How Software-as-a-Service is Helping Digitize Latin America’s Small Businesses
The software-as-a-service (SaaS) business model is leveling the playing field around the world, allowing small businesses to compete with larger firms at a fraction of the cost. However, in emerging markets like Latin America, the rise of SaaS has been slow. Many SaaS developers have found it difficult to achieve steady, rewarding growth. Variations between different consumer demands in each country, government regulations, currency restrictions and more make it difficult to deploy a SaaS product across borders in Latin America; this is confining most to their local markets, or forcing them to look outside of the region for support to scale.
Maturing internet and mobile connectivity in Latin America over the past few years, coupled with the current COVID-19 pandemic, has generated a new demand for SaaS solutions from small and medium-sized businesses (SMEs) looking to circumvent physical payment and logistics challenges, as well as governmental inefficiencies.
Latin America’s e-commerce sector has also boosted the demand for solutions that help businesses operate online. A projection of retail e-commerce sales for 2019 showed 21.3% growth, bringing total sales in Latin America last year to an impressive $71.3 billion. The SaaS market in Latin America is anticipated to grow at a similar rate (with a compound annual growth rate of 24.8%) and reach $5.3 billion by 2022.
There is proof that the SaaS industry can help fuel the region’s small and medium-sized businesses in a positive way.
Bringing more SMEs online and boosting business productivity
More than 90% of companies in Latin America fall into the SME category. SMEs are responsible for a significant portion of jobs and GDP in almost every Latin American country. For instance, small businesses in Brazil account for 27% of the Brazilian gross domestic product (GDP), and the number of small businesses is expected to increase by 43% by 2022. Meanwhile, SMEs employ about 80% of Mexico’s workforce, and make up about 52% of the Mexican GDP.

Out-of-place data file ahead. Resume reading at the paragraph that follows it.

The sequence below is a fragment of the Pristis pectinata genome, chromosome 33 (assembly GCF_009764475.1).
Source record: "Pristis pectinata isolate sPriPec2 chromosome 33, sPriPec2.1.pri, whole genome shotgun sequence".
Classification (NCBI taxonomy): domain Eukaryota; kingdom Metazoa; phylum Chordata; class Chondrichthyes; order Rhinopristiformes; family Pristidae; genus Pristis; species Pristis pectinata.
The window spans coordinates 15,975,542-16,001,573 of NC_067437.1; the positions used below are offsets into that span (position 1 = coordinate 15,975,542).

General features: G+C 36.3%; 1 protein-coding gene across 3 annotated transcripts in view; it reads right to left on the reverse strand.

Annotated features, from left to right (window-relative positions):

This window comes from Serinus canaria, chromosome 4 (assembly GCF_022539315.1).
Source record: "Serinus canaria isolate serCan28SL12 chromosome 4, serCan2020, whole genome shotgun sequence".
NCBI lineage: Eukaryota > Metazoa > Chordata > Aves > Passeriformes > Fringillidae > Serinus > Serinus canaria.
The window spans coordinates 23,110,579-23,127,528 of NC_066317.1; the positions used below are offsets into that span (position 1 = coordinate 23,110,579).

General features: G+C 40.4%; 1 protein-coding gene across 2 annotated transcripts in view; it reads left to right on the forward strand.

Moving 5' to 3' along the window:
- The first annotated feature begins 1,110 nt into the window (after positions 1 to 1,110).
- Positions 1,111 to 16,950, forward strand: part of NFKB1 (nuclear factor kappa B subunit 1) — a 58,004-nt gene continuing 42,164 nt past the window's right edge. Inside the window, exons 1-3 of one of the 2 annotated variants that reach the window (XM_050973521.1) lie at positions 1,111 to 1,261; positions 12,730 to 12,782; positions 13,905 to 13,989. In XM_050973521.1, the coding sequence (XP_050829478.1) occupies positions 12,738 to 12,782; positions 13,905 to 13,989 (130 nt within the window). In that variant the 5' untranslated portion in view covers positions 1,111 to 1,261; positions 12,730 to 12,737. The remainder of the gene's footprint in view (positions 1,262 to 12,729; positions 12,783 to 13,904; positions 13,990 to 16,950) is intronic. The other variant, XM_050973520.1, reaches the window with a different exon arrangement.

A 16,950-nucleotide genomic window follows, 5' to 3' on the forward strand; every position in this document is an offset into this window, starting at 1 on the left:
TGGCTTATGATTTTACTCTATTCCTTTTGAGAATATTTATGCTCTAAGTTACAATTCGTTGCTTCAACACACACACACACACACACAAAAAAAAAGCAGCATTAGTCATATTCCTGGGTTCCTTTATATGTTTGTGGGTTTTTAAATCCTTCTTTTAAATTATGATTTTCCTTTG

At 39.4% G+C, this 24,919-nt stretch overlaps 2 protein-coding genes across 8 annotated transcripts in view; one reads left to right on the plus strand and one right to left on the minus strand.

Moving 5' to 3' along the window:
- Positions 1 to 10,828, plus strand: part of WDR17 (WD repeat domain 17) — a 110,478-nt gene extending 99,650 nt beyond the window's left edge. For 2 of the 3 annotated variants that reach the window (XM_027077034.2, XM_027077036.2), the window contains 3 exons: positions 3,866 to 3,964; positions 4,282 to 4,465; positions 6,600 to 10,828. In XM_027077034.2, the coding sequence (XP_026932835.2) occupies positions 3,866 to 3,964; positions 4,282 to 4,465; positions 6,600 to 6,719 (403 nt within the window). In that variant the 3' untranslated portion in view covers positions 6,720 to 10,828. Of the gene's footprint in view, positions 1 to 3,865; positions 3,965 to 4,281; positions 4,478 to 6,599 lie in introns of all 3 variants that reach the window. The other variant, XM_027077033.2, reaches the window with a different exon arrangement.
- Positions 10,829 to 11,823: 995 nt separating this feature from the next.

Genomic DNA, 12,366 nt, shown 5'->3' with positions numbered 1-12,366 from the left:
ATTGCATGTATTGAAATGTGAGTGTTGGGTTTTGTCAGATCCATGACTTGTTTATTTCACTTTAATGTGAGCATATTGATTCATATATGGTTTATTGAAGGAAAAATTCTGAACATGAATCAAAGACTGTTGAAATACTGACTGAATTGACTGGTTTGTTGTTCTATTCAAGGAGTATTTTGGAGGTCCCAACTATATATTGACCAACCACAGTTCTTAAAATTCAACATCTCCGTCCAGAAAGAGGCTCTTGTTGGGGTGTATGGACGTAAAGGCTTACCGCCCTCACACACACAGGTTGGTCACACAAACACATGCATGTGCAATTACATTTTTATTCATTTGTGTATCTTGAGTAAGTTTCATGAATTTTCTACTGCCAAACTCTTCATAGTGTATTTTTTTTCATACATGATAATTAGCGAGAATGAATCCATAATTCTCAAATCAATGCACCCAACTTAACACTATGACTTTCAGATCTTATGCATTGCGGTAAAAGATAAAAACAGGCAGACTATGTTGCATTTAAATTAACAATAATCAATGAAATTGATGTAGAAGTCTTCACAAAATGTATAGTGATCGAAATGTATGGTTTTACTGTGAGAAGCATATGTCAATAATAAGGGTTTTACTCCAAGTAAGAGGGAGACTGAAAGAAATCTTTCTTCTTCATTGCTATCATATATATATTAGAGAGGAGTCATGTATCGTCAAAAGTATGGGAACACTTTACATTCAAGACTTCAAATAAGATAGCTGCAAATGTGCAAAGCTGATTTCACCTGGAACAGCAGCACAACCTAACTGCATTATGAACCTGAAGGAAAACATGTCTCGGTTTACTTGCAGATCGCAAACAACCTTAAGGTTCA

Still, as many as 75% of SMEs in the region fail within the first two years because of mismanagement. Many SMEs in Latin America operate outside of the official tax and legal frameworks. As a result, they often lack strategic business plans and face narrow margins, cash flow challenges and limited opportunities for growth. For local governments, the result is an underreporting of business activities, fewer taxes collected and lower productivity.
The good news is that approaches to digital transformation are maturing, and easily-implemented cloud-based services are on the rise. From accounting and invoicing to inventory and shipping, SaaS platforms that help SMEs bring these once-informal processes online are not only boosting individual business productivity levels, but helping to improve overall economic growth in the region as well. With more than 60,000 small businesses already on board, Chile’s Nubox is now one of the fastest-growing financial management automation platforms in the region. Nubox helps SMEs automate accounting, payroll and electronic invoicing all in one place.
A handful of SaaS platforms are helping to bring more SMEs online as well. Tiendanube, for instance, is home to more than 27,000 active online stores. The platform is registering an average of 500 new digital businesses per day and is a regional leader in the online store platform space, even though it is competing with giants like Shopify and Mercado Libre. Canasta Rosa is a similar platform that emerged recently on the scene, providing a platform similar to Etsy for vendors to sell handmade crafts. According to Canasta Rosa, 97% of its sellers are women, and a majority are small or micro-entrepreneurs.